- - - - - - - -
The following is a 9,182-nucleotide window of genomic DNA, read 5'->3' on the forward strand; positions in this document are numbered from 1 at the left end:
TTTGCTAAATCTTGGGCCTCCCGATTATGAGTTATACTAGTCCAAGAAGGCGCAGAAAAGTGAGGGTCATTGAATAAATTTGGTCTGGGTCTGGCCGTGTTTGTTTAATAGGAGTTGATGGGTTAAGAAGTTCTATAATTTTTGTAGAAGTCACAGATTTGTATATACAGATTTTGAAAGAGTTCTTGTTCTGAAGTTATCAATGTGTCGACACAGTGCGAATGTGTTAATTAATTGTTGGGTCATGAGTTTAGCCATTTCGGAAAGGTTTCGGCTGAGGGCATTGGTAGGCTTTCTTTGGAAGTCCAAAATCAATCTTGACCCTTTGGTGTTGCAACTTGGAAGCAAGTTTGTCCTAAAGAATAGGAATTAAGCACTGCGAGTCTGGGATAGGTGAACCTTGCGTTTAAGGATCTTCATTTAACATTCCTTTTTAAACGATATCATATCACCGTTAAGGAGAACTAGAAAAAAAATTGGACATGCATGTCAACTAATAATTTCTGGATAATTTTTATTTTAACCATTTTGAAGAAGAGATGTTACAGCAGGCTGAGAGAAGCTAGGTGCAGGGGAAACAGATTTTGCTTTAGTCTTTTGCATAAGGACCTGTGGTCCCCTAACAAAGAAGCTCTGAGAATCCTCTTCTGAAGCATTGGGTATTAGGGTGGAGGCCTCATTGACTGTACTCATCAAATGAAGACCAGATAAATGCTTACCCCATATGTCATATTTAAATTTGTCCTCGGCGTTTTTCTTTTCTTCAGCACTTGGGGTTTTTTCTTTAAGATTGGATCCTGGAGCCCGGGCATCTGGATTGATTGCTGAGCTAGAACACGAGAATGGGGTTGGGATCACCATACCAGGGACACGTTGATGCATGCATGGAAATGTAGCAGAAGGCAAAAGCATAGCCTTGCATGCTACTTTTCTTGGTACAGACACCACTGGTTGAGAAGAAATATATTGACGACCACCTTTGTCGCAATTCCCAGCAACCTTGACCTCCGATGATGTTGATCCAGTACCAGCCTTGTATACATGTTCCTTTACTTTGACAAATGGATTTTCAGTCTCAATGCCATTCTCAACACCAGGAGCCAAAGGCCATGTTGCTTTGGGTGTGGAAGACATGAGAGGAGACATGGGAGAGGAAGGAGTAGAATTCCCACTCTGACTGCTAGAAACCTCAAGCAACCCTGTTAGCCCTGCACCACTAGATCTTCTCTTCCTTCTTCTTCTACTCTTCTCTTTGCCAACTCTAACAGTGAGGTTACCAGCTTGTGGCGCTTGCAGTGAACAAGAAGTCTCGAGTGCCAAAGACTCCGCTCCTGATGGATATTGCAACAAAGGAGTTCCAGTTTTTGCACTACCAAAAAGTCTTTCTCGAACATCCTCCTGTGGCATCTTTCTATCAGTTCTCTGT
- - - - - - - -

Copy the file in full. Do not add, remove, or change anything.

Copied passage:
The following is a 9,182-nucleotide window of genomic DNA, read 5'->3' on the forward strand; positions in this document are numbered from 1 at the left end:
TTTGCTAAATCTTGGGCCTCCCGATTATGAGTTATACTAGTCCAAGAAGGCGCAGAAAAGTGAGGGTCATTGAATAAATTTGGTCTGGGTCTGGCCGTGTTTGTTTAATAGGAGTTGATGGGTTAAGAAGTTCTATAATTTTTGTAGAAGTCACAGATTTGTATATACAGATTTTGAAAGAGTTCTTGTTCTGAAGTTATCAATGTGTCGACACAGTGCGAATGTGTTAATTAATTGTTGGGTCATGAGTTTAGCCATTTCGGAAAGGTTTCGGCTGAGGGCATTGGTAGGCTTTCTTTGGAAGTCCAAAATCAATCTTGACCCTTTGGTGTTGCAACTTGGAAGCAAGTTTGTCCTAAAGAATAGGAATTAAGCACTGCGAGTCTGGGATAGGTGAACCTTGCGTTTAAGGATCTTCATTTAACATTCCTTTTTAAACGATATCATATCACCGTTAAGGAGAACTAGAAAAAAAATTGGACATGCATGTCAACTAATAATTTCTGGATAATTTTTATTTTAACCATTTTGAAGAAGAGATGTTACAGCAGGCTGAGAGAAGCTAGGTGCAGGGGAAACAGATTTTGCTTTAGTCTTTTGCATAAGGACCTGTGGTCCCCTAACAAAGAAGCTCTGAGAATCCTCTTCTGAAGCATTGGGTATTAGGGTGGAGGCCTCATTGACTGTACTCATCAAATGAAGACCAGATAAATGCTTACCCCATATGTCATATTTAAATTTGTCCTCGGCGTTTTTCTTTTCTTCAGCACTTGGGGTTTTTTCTTTAAGATTGGATCCTGGAGCCCGGGCATCTGGATTGATTGCTGAGCTAGAACACGAGAATGGGGTTGGGATCACCATACCAGGGACACGTTGATGCATGCATGGAAATGTAGCAGAAGGCAAAAGCATAGCCTTGCATGCTACTTTTCTTGGTACAGACACCACTGGTTGAGAAGAAATATATTGACGACCACCTTTGTCGCAATTCCCAGCAACCTTGACCTCCGATGATGTTGATCCAGTACCAGCCTTGTATACATGTTCCTTTACTTTGACAAATGGATTTTCAGTCTCAATGCCATTCTCAACACCAGGAGCCAAAGGCCATGTTGCTTTGGGTGTGGAAGACATGAGAGGAGACATGGGAGAGGAAGGAGTAGAATTCCCACTCTGACTGCTAGAAACCTCAAGCAACCCTGTTAGCCCTGCACCACTAGATCTTCTCTTCCTTCTTCTTCTACTCTTCTCTTTGCCAACTCTAACAGTGAGGTTACCAGCTTGTGGCGCTTGCAGTGAACAAGAAGTCTCGAGTGCCAAAGACTCCGCTCCTGATGGATATTGCAACAAAGGAGTTCCAGTTTTTGCACTACCAAAAAGTCTTTCTCGAACATCCTCCTGTGGCATCTTTCTATCAGTTCTCTGT